For almost as long as I’ve known Zeynab, I have witnessed her fascination with different cultures and their histories. Two in particular have always been Russian and the Balkan legacies. When Zeynab first told me she would have the opportunity to visit Bosnia, I was so excited for her. All the books, travelogues and documentaries she had consumed about this great land, would come to life in a highly perceptive set of eyes. I interviewed Zeynab about her trip, and here is what she had to share.
What inspired you to travel to Bosnia?
I’ve always been fascinated by the Balkans – its history, culture and traditions. It has been influenced by its time under the Ottoman Empire, the Austro-Hungarian Empire, and more recently, its time as part of socialist Yugoslavia and the bloody aftermath of the war. I wanted to see how those influences would come together and how people were coming to terms with the legacy of the war, which is still very much a visible part of the landscape. When I travel, I like to go to places where I can interact with and see Islamic history and culture, so for me Bosnia was also appealing for that reason.
What did you do to prepare for your trip?
I did a lot of reading, as Bosnia isn’t a massive tourist hub. I read forums on TripAdvisor, searched for Instagram accounts on Bosnia and read blogs and books written by people of Bosnian background. I also knew that I wanted to go to places outside of the capital, so I looked up and booked a day tour to several cities and towns.
Did you use any guided tours and if so, would you recommend this tour operator?
I did a day tour with Superb Adventures, a tour company run by a local named Faruk Osmanovic. I highly recommend the tour, as Faruk was very knowledgeable and had so many interesting insights as someone who grew up during the siege of Sarajevo. We went to see many interesting landmarks and he answered my many questions about Bosnian culture and history.
What were the main features of your itinerary?
We mainly stayed in Sarajevo, which is a very walkable city, marked by graves along its sloping hills, from which Serbian forces besieged the city. We were staying very close to the Old Town, Bascarsija, which we spent a lot of time in. We also visited several of the city’s ancient mosques and fortresses, and also did a day trip where we visited Mostar, the Pocitelj fortress, Kravice waterfalls, and several other points of interest.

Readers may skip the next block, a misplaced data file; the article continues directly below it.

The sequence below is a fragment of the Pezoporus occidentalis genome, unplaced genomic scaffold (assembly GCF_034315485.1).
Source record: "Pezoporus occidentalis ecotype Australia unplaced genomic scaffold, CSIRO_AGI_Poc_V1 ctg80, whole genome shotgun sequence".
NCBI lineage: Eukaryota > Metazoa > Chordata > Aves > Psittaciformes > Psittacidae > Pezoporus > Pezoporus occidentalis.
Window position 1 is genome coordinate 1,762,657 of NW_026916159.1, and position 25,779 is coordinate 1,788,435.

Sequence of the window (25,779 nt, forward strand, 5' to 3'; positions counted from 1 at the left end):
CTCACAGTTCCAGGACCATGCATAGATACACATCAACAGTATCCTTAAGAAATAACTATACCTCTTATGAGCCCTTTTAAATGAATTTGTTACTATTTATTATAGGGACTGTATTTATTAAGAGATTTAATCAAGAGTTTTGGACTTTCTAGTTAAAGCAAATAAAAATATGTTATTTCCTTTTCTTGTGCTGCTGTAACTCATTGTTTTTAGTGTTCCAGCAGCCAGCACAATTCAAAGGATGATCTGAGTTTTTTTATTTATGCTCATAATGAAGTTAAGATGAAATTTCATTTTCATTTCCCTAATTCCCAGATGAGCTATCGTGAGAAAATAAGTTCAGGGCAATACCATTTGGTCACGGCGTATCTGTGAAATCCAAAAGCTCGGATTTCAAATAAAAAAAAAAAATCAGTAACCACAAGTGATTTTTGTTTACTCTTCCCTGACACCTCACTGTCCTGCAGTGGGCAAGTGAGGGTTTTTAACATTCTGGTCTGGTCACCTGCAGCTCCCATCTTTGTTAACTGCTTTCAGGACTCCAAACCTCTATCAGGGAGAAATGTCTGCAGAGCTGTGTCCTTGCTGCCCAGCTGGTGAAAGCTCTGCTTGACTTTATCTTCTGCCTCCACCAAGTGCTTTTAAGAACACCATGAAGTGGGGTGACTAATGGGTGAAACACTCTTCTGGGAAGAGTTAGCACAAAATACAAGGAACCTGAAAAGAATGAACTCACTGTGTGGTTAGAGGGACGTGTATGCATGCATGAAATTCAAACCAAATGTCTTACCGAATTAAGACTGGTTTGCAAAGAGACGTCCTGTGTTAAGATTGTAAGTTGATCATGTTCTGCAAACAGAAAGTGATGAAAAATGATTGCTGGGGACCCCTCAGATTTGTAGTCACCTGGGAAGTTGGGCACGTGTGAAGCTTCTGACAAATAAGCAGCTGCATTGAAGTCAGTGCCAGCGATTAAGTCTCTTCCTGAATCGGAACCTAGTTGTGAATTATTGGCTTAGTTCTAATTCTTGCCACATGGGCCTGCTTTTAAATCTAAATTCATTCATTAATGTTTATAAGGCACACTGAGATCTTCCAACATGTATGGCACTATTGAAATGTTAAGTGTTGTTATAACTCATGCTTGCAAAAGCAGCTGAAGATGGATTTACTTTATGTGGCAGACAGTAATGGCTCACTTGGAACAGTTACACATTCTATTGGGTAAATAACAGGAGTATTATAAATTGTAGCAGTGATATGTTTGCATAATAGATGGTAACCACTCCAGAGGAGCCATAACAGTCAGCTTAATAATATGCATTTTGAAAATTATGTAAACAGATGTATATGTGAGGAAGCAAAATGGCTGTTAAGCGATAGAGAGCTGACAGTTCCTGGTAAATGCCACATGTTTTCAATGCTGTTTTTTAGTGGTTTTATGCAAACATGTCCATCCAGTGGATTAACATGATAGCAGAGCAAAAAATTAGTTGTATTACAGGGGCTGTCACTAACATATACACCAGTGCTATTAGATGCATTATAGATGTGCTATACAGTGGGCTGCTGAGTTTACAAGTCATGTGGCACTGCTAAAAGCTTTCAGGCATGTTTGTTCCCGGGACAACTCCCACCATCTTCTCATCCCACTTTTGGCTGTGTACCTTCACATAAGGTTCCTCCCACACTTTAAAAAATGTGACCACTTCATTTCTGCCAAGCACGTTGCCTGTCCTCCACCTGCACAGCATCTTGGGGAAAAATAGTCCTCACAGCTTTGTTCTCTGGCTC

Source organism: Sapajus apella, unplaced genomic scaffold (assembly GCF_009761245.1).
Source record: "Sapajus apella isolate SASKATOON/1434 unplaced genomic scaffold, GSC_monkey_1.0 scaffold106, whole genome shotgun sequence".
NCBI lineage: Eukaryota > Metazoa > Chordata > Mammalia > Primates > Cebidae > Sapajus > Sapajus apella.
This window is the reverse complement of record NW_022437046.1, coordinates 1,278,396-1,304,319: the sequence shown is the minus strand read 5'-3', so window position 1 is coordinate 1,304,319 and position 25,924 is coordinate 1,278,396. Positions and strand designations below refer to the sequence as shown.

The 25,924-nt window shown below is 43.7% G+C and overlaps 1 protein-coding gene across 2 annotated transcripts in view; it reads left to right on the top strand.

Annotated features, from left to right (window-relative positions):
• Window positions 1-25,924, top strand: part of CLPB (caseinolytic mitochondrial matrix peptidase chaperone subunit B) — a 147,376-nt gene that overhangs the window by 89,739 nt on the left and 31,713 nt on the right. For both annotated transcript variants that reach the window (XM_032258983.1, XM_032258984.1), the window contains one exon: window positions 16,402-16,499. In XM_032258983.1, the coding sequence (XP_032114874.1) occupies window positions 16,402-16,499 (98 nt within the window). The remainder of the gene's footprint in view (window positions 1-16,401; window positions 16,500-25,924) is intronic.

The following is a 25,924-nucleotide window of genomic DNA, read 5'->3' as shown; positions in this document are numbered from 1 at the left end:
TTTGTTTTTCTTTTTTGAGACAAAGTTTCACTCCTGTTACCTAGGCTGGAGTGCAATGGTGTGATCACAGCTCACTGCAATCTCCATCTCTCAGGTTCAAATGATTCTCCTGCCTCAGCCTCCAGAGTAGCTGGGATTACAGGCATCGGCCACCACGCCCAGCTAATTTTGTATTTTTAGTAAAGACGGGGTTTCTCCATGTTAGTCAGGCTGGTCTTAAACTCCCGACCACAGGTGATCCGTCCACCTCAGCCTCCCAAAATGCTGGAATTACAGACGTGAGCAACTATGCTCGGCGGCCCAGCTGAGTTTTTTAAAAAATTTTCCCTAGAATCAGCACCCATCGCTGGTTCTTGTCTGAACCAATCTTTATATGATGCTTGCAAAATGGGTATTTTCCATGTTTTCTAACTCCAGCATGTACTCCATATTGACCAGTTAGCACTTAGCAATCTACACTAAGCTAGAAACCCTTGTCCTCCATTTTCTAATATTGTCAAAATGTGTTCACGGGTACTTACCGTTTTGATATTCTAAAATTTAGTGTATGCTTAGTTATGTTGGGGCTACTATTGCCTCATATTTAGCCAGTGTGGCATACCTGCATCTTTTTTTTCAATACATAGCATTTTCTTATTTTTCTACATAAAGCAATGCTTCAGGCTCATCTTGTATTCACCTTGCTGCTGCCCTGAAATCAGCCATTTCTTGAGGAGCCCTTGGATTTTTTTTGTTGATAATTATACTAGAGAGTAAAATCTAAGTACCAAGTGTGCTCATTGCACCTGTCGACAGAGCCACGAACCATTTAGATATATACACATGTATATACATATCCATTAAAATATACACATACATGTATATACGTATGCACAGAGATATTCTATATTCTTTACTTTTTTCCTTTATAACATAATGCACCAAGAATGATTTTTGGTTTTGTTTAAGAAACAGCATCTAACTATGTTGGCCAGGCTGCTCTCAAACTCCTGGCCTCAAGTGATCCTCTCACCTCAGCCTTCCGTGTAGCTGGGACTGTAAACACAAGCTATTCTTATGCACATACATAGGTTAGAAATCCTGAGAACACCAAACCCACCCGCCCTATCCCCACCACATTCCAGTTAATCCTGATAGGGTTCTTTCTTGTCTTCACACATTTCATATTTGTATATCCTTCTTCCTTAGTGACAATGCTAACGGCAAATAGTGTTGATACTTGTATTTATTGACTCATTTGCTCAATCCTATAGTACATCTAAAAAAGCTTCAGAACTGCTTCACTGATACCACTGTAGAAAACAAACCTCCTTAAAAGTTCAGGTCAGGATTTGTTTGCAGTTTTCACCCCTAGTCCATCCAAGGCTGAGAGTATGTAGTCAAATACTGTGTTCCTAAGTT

What did you enjoy most about your travels?
Bosnia has some amazing natural scenery – driving around the countryside was spectacular. Sarajevo is a very beautiful and resilient city and has some distinct Ottoman features such as fountains on many street corners (The water in Sarajevo tastes amazing, just as an aside.). I loved just strolling through the streets and taking in the amazing views and trying the local delicacies. At the same time, you do notice remnants of the war everywhere, which is a sobering reminder of the sufferings of the people in this region and their resilience and courage. One thing I did really like is that there weren’t many international chains and there weren’t huge hordes of tourists either.
Can you tell us about some of the sights of significance to Islamic history that you visited?
Gazi Husrev-Beg is an important figure in the history of Sarajevo, as a patron and founder of the city’s Islamic sites. The large Gazi Husrev-Beg mosque bears his name and is absolutely stunning, with a unique water fountain inscribed with many different styles of Arabic calligraphy. Attached to the mosque is the Gazi Husrev-Beg madrassah, which details the Islamic teaching traditions passed on from generation to generation. Outside the madrassah is a wall dedicated to scholars who lost their lives in the war, which was very touching.
Another amazing Islamic site we visited was the Sufi dervish house at Blagaj, which dates back to the 16th century. The house is set against a magnificent cliff face with fresh spring water, which you can scoop up and drink.
In light of the tragedy of war and genocide experienced by the Bosnian people, what were your observations of Bosnia today?
Bosnia is still coming to terms with the impact of the war. Its buildings are marked with physical damage and when you speak to locals, they have confronting and sad stories to tell. No family was left untouched by suffering, even down to its youngest members. Corruption is rife and the unemployment rate is extremely high at present, but nevertheless I found that people had a very matter-of-fact and practical outlook on most things, as well as a rather black sense of humour!
Do you have any recommendations on do’s, do not’s, must see’s or must eat’s when in Bosnia?
In Sarajevo, Svrzo House is a must see. It’s a beautifully preserved house of a wealthy family from the Ottoman period and is quiet and off the beaten tourist track, with serene gardens and unique Islamic-inspired architecture. The Gallery 11/07/95 in Sarajevo is a chilling reminder of the genocide of the Bosnian people in Srebrenica and is an important reminder of the atrocities.
Outside of Sarajevo, Blagaj is absolutely stunning, with its fresh spring water and Sufi dervish house, and Mostar, while touristy, is a must-see, if only for the iconic Stari Most bridge.
Food in Bosnia is cheap and plentiful, if not particularly varied. You must try the local speciality, cevapi, which is a type of skinless sausage in bread, but my favourite was burek, flaky pastry stuffed with a variety of fillings such as potato and spinach. The dessert tufahije, stuffed, sweetened apples, is also worth a try.